Krantz then endorses the famous Patterson/Gimlin film, though his defense of it is a little weak. He claims the 'Bigfoot' in the film can't be a man in a suit because the suit would be too big, though that seems to ignore the possibility of padding. He also claims that when he quizzed Patterson about the film, Patterson claimed not to understand some of the possibilities of fraud that Krantz laid out, though again that does not seem inconsistent with a hoax.
There's actually a surprising amount of actual, you know, information in this episode. We're told the supposed range of the creatures (Northern California to British Colombia). They talk about sightings back as far as the early 19th century, and touch on the story of some Canadian railway workers who claimed to have captured one. He claims that there have been two thousand sightings, but then claims that half are fakes. The other half are real. Putting aside how the filmmakers have arrived at this estimation, it's unclear where well-meaning people who have honestly misidentified something as a Bigfoot stand in this schema.
The electronic music here gets extra spooky as we get into people delivering their personal accounts of sightings. A driver who saw a Bigfoot run across a road. There's not much more to his story than that, but the electronic music and zooming Bigfoot POV shots adds a lot to an otherwise bald narrative. A sheriff tells about investigating a report of a large animal and seeing footprints far larger than those of a normal person. Another driver tells of seeing a huge, foul smelling animal. The Northwestern accent of these interviewees is charming, but they all have such flat, phlegmatic attitudes that the music is carrying a heavy load in creating drama.
Next up we talk to Peter Byrne of the Bigfoot Investigation and Information Centre. Byrne is a former big game hunter, who seeks to find (but, critically, not kill) Bigfoot. First up: Byrne talks almost exactly like you'd imagine a big game hunter who formerly worked in Kenya to sound. He says basically that he's hunting for Bigfoot, and then we're moving on again.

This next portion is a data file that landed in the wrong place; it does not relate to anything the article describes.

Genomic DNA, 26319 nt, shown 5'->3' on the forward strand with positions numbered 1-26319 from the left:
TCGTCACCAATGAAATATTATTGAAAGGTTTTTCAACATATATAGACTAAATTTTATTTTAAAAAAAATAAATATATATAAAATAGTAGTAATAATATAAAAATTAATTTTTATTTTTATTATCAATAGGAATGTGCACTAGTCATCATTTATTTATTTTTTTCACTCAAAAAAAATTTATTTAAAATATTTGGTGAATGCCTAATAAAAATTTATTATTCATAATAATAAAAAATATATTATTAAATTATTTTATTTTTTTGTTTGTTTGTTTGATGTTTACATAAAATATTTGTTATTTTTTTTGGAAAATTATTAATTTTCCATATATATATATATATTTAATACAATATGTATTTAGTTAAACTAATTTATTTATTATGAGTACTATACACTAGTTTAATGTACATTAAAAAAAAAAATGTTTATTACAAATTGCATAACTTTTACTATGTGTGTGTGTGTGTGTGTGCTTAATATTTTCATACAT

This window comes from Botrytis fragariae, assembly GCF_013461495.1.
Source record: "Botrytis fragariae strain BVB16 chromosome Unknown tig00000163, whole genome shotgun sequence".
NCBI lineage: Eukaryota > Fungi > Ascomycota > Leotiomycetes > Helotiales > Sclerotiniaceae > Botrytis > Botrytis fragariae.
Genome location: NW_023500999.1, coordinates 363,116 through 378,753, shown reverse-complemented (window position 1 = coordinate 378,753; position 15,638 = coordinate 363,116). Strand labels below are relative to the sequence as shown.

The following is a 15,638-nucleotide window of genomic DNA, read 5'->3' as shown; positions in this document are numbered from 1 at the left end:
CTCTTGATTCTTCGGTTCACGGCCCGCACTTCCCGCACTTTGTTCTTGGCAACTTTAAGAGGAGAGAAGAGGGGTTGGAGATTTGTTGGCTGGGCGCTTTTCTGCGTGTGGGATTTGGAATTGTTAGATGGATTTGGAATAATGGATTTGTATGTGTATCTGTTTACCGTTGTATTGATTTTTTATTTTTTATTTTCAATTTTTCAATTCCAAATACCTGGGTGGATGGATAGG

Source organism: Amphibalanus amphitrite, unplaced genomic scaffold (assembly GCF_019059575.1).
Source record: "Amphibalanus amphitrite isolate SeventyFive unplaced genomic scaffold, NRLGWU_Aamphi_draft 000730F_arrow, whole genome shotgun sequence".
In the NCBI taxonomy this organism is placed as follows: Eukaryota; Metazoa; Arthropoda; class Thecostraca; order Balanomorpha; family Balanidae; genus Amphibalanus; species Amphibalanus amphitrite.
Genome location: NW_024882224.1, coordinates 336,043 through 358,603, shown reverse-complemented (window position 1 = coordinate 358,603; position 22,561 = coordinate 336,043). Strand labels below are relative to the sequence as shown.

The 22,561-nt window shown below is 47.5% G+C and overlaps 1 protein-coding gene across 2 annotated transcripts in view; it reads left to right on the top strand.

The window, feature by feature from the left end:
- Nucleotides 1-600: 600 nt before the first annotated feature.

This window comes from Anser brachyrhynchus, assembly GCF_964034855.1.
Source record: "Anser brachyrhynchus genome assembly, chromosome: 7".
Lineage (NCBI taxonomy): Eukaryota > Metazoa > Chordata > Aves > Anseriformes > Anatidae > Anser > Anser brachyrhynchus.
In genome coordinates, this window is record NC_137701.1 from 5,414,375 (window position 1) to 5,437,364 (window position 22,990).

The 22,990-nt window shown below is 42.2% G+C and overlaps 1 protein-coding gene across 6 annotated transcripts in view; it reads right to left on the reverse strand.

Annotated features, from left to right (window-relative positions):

Two woodsmen talk about seeing a Bigfoot in the woods, and re-enact their own attempt to chase down Bigfoot. One of them shows a sketch he drew of the thing, which is very cool.
Back to Peter Byrne, who's making a plaster cast of a big footprint, then demonstrates what he sees as the common features of Bigfoot prints. We go back to Krantz who has another such cast, and he gives a little mini lecture on this too, claiming that the skill involved in faking such a thing is so rare and the prints so common as to make fakery impossible.
Byrne shows a bunch of Bigfoot photos which he claims are fake, implying that he's putting in sincere effort to distinguish real from false evidence. Obviously this implies a degree of skepticism on Byrne's part, but one wonders it it's enough.
The next part is really quite interesting. We get away from the question of whether Bigfoot is real and into an ethical grey area. If Bigfoot were discovered, would shooting it be an acceptable way of proving its existence? There was (and I'm told still is) a very deep divide amongst Bigfoot hunters on the subject. We are introduced to the town of Stevenson, Washington, where civic authorities have banned the killing of Bigfoots under penalty of a $10 000 fine or five years imprisonment.